Trial of Antiamyloid Agent in Prodromal Alzheimer's Halted

Pauline Anderson

December 24, 2014

The Switzerland-based pharmaceutical company Hoffmann-La Roche Ltd has discontinued a phase 3 study of its investigational antiamyloid agent gantenerumab in prodromal Alzheimer's disease (AD).

The decision to halt the study was based on results of a preplanned futility analysis and a recommendation by the independent data monitoring committee, the company said in a press release. The company noted that there were no new safety signals for gantenerumab in the analysis and that the overall safety profile was similar to that seen in the phase 1 trial.

Findings from the phase 3 trial, SCarlet RoAD, which will be shared with the medical community after full review and analysis, will inform future research programs, approaches, and clinical trial design, the statement said.

DIAN-TU Continues

After consultation with Roche, leaders involved in the DIAN-TU (Dominantly Inherited Alzheimer Network-Trials Unit) trial have decided that the outcome of the SCarlet RoAD futility analysis won't affect that trial, according to Michael Purdy, senior science writer, Washington University School of Medicine, Office of Medical Public Affairs, St. Louis, Missouri. DIAN-TU-001 is investigating gantenerumab and another antiamyloid agent (solanezumab) in volunteers who carry a mutation that causes early AD.

"We are disappointed with these study results because people with early stage Alzheimer's need new medicines that delay disease progression," Sandra Horning, MD, chief medical officer and head of global product development at Roche, said in the release. "This is the first phase 3 trial to evaluate a potential disease-modifying medicine in this early prodromal stage of Alzheimer's disease. We remain committed to investigating new medicines for this devastating illness."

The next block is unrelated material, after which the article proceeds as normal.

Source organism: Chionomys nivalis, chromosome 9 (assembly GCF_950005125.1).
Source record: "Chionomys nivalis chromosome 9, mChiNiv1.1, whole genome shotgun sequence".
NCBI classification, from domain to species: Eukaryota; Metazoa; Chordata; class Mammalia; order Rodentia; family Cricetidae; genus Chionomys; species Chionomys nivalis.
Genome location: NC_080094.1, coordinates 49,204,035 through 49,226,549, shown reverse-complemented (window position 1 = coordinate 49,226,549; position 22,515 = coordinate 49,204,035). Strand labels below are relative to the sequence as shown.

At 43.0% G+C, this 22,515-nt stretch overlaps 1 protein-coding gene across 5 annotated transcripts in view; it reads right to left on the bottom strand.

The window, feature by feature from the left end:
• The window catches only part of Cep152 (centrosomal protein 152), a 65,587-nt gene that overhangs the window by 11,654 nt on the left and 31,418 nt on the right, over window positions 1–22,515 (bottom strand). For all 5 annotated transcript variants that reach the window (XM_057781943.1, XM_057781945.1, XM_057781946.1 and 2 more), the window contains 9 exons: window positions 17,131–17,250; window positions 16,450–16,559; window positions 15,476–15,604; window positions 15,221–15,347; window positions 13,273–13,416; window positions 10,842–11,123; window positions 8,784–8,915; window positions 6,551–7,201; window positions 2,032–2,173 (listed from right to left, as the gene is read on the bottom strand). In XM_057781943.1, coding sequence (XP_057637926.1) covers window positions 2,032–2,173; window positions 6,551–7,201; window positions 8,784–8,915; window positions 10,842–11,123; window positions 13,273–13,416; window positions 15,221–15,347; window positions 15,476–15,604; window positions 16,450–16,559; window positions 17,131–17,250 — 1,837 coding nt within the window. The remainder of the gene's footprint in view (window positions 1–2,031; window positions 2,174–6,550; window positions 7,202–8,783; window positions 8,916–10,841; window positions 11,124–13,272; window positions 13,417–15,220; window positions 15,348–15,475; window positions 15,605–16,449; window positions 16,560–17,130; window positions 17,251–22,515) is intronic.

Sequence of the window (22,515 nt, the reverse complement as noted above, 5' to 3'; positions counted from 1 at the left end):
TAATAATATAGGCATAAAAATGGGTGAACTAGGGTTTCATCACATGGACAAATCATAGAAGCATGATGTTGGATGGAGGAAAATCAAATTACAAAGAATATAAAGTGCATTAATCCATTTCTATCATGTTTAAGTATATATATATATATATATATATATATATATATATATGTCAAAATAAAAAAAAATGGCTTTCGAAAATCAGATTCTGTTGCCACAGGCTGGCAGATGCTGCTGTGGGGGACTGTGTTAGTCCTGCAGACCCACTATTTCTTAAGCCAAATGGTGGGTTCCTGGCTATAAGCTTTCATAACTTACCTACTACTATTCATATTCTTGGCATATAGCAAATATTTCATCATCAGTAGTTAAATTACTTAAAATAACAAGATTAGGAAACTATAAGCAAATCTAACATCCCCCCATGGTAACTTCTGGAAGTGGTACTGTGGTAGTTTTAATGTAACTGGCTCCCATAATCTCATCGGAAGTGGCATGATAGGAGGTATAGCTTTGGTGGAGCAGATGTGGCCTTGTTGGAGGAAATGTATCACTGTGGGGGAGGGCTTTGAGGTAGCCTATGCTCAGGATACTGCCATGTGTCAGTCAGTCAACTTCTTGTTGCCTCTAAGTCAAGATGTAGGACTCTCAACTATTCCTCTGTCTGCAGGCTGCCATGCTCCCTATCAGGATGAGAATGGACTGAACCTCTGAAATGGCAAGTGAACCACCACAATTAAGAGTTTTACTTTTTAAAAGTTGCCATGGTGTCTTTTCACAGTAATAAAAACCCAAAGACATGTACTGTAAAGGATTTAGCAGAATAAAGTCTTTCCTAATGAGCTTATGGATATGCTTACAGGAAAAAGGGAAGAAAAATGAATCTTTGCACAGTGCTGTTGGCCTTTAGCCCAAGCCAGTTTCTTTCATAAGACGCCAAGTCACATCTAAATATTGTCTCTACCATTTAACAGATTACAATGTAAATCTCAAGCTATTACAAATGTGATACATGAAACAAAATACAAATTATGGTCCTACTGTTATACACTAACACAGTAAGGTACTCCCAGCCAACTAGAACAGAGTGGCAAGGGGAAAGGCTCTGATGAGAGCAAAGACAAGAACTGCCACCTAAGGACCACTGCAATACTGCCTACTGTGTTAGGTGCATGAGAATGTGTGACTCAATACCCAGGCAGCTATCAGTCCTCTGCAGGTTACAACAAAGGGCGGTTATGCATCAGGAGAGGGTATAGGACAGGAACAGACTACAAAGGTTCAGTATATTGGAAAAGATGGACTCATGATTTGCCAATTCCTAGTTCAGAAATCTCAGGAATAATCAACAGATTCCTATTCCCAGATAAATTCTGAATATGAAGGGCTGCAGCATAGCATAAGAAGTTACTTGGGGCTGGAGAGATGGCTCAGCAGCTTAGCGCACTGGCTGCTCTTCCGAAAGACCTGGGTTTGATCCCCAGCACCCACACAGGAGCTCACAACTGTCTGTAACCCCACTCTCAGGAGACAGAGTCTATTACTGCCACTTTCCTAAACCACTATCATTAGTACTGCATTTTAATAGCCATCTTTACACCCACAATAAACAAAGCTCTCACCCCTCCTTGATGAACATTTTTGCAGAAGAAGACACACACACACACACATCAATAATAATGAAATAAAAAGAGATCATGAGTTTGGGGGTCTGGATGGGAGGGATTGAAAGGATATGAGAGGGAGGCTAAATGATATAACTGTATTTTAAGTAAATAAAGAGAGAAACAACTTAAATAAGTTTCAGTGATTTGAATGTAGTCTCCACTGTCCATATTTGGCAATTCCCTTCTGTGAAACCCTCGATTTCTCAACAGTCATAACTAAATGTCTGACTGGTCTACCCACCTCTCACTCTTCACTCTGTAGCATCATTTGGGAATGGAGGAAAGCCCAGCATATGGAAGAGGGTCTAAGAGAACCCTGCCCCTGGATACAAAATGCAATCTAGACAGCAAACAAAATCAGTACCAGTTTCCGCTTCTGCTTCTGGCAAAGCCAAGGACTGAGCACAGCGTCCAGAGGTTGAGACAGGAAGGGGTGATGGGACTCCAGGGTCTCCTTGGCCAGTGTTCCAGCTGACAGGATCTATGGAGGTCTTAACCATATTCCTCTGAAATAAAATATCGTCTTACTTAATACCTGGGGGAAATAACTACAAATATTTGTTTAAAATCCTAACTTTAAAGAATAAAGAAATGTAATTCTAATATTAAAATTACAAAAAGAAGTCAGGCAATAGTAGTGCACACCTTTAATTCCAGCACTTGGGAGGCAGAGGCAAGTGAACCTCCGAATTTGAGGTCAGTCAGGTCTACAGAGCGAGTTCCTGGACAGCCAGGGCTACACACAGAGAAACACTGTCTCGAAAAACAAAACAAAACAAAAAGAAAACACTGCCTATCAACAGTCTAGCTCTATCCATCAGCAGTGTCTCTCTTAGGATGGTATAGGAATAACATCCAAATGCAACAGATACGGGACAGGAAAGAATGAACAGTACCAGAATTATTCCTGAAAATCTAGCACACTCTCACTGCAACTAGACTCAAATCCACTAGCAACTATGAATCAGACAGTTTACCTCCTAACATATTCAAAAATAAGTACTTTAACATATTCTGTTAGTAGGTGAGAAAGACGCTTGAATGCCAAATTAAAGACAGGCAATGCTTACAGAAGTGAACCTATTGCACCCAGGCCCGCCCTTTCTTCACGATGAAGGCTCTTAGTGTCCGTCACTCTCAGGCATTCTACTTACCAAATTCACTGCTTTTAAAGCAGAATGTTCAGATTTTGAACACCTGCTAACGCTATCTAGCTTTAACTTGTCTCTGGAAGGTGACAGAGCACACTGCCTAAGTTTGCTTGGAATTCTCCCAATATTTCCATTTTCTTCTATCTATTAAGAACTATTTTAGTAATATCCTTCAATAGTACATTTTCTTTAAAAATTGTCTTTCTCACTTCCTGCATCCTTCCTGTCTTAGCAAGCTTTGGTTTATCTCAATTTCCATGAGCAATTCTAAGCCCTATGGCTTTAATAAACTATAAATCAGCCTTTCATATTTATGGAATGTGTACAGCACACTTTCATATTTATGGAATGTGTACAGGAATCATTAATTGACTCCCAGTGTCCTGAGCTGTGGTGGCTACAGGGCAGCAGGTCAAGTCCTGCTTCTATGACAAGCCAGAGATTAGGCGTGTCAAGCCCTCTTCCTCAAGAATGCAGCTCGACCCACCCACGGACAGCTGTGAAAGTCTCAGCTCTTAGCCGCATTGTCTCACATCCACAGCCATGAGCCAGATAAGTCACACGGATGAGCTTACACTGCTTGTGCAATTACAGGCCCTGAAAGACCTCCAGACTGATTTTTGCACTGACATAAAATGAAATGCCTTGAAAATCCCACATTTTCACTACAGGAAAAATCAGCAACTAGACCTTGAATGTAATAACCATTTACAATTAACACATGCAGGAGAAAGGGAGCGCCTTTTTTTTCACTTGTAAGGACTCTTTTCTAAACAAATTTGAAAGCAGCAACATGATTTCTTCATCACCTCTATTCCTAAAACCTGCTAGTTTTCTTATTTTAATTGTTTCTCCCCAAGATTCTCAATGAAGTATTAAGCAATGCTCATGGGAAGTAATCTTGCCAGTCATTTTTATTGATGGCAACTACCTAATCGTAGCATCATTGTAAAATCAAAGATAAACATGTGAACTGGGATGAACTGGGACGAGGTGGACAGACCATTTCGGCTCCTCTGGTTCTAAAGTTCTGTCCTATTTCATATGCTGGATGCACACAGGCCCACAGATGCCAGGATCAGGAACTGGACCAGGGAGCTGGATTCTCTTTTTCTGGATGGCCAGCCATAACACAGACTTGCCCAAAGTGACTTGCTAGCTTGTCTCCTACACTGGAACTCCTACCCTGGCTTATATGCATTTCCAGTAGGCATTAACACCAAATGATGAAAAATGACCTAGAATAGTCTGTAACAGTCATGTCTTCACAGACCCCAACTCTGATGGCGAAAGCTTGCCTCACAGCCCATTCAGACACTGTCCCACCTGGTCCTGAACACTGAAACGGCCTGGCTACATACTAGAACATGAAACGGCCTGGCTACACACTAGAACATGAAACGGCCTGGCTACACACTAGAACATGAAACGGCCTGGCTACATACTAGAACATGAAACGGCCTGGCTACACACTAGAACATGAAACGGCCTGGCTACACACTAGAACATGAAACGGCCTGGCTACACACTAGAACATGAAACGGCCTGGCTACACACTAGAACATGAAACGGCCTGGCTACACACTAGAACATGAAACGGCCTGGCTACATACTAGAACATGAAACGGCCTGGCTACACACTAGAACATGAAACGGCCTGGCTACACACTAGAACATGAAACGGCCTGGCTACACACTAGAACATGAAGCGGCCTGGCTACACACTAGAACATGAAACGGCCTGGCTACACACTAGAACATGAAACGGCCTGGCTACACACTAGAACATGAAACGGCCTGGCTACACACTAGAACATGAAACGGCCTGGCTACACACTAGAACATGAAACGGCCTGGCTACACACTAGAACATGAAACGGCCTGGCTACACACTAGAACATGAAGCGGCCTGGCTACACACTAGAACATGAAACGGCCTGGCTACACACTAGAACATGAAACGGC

Gantenerumab is a fully human monoclonal antibody designed to decrease levels of β amyloid (Aβ), a protein that accumulates in the brain of people with AD and is hypothesized to play a central role in disease development and progression.

Earlier research had demonstrated that treatment with gantenerumab resulted in a dose-dependent reduction of brain amyloid in patients with mild to moderate AD, although the small trial noted no consistent treatment effects on cognitive measures. That study had data from 16 patients with AD, aged 50 to 90 years, who were included in a positron emission tomographic (PET) substudy of a larger multiple-ascending-dose trial.

The patients were assigned to receive intravenous infusions of gantenerumab (60 mg, n = 6; 200 mg, n = 6) or placebo (n = 4) once every 4 weeks to a total of seven infusions, but because of early termination of dosing in the 200-mg gantenerumab group, not all participants received seven infusions. The study found a mean percentage reduction from baseline in cortical brain amyloid relative to placebo of 15.6% in the 60-mg group and 35.7% in the 200-mg group.

DIAN-TU-001, a placebo-controlled double-blind trial, is investigating the safety, tolerability, and biomarker efficacy of solanezumab and gantenerumab in patients with an autosomal dominant AD mutation. The trial, launched in December 2012, has 15 sites in the United States, Canada, and Puerto Rico and 12 international sites in Australia, France, Italy, the United Kingdom, and Spain.

The primary endpoint is the amount of fibrillary amyloid deposition as measured by PET scans (gantenerumab) and concentrations of Aβ species, specifically different treatment effects on free cerebrospinal fluid (CSF) Aβ42, and free CSF Aβ40 with similar treatment-associated increases in CSF total Aβ42 and Aβ40 (solanezumab), at 2 years.

The trial is sponsored by Washington University School of Medicine. Collaborators include the Alzheimer's Association and Eli Lilly and Company, in addition to Hoffmann-La Roche. Principal investigator is Randall J. Bateman, MD, Charles F. and Joanne Knight Distinguished Professor of Neurology, Washington University School of Medicine.

According to Purdy, gantenerumab will continue to be tested in the DIAN-TU-001 trial because the trial includes a population medically and scientifically different from that of SCarlet RoAD, namely those at genetic risk for early-onset AD vs sporadic late-onset AD. It's a prevention study, and the primary outcome will consider effects on biomarkers before considering the cognitive endpoint phase of the trial.

Experts predict that without an effective treatment, the number of Americans with AD will double by 2050 to more than 10 million, and related healthcare costs could soar to over $1 trillion a year. This is in addition to the caregiver burden, which can take a serious toll on the physical, mental, and financial well-being of family members.

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